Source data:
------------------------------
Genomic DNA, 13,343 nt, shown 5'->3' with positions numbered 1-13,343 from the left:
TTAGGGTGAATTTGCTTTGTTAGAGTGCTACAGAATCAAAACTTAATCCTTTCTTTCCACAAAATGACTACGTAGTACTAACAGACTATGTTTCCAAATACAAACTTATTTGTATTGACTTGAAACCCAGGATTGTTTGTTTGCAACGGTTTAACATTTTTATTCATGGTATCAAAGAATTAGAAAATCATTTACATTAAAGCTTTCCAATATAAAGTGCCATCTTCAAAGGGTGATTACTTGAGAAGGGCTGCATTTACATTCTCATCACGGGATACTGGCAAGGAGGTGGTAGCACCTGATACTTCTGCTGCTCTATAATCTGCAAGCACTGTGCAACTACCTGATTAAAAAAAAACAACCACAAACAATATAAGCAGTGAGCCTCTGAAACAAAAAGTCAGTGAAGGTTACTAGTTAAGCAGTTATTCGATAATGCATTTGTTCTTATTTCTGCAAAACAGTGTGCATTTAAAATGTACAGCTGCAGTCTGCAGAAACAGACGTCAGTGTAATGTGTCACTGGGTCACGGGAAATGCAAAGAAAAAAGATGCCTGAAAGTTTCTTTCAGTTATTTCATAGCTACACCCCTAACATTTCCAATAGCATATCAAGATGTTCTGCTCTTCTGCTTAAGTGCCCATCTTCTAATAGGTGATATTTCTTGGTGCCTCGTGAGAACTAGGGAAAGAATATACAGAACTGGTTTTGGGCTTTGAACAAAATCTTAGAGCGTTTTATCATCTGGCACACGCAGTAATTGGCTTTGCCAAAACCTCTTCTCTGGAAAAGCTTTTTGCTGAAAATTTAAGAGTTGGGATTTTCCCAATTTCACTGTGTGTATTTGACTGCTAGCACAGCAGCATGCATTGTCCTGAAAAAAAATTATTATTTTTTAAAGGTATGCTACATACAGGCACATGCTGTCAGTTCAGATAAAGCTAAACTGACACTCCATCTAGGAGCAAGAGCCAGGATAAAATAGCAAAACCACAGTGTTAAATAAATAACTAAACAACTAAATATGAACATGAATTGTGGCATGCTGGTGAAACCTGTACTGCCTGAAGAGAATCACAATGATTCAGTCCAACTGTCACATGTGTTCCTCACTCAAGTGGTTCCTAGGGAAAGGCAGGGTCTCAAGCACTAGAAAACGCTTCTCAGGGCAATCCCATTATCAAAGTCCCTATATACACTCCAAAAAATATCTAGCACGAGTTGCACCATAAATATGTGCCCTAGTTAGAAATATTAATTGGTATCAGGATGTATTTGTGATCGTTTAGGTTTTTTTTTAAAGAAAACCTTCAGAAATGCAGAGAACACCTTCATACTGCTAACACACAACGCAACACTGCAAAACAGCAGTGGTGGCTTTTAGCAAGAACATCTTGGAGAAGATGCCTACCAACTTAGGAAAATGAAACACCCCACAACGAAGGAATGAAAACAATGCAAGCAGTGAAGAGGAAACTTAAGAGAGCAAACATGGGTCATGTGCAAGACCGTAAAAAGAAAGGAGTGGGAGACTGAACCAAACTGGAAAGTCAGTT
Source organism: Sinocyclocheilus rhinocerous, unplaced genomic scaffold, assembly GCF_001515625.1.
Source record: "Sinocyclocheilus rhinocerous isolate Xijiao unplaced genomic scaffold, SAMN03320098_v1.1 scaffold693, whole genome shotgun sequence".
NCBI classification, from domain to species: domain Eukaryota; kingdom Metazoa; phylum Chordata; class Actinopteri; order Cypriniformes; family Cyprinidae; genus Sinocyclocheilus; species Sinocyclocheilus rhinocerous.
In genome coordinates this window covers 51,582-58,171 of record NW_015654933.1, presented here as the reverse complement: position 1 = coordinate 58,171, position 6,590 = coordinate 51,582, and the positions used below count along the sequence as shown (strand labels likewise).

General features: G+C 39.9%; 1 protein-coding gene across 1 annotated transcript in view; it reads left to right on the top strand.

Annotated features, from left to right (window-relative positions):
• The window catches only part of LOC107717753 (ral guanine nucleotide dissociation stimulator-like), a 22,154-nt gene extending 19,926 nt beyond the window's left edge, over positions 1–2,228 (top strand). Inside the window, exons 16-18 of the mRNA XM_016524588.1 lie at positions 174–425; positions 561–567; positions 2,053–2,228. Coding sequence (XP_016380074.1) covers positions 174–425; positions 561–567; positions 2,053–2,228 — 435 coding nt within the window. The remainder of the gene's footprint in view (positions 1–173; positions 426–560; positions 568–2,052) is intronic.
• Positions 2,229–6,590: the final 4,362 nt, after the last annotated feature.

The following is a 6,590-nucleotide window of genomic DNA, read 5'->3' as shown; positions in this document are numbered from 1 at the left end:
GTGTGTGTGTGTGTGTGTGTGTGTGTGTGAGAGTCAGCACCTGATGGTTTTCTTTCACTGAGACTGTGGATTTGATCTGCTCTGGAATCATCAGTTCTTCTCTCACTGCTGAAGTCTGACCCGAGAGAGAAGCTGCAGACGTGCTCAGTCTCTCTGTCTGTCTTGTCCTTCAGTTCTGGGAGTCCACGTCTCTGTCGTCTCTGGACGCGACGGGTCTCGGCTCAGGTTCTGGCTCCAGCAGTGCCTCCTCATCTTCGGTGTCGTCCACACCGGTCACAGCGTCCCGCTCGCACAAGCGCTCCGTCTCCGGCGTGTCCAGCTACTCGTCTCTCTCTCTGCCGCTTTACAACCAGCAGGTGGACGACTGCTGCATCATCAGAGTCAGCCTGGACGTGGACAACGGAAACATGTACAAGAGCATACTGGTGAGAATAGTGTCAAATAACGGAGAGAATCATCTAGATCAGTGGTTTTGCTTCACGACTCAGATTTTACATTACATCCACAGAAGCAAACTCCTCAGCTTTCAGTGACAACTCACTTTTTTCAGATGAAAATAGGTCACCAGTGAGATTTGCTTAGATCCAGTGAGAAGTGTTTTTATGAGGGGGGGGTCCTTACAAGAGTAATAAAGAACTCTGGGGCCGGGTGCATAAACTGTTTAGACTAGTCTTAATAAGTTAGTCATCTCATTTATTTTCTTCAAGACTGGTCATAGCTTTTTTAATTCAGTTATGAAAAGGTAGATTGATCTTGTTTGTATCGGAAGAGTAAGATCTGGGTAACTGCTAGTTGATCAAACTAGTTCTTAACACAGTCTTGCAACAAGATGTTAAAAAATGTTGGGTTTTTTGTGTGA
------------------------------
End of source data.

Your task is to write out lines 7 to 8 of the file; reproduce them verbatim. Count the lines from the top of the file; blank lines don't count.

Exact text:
General features: G+C 39.9%; 1 protein-coding gene across 1 annotated transcript in view; it reads left to right on the top strand.

Annotated features, from left to right (window-relative positions):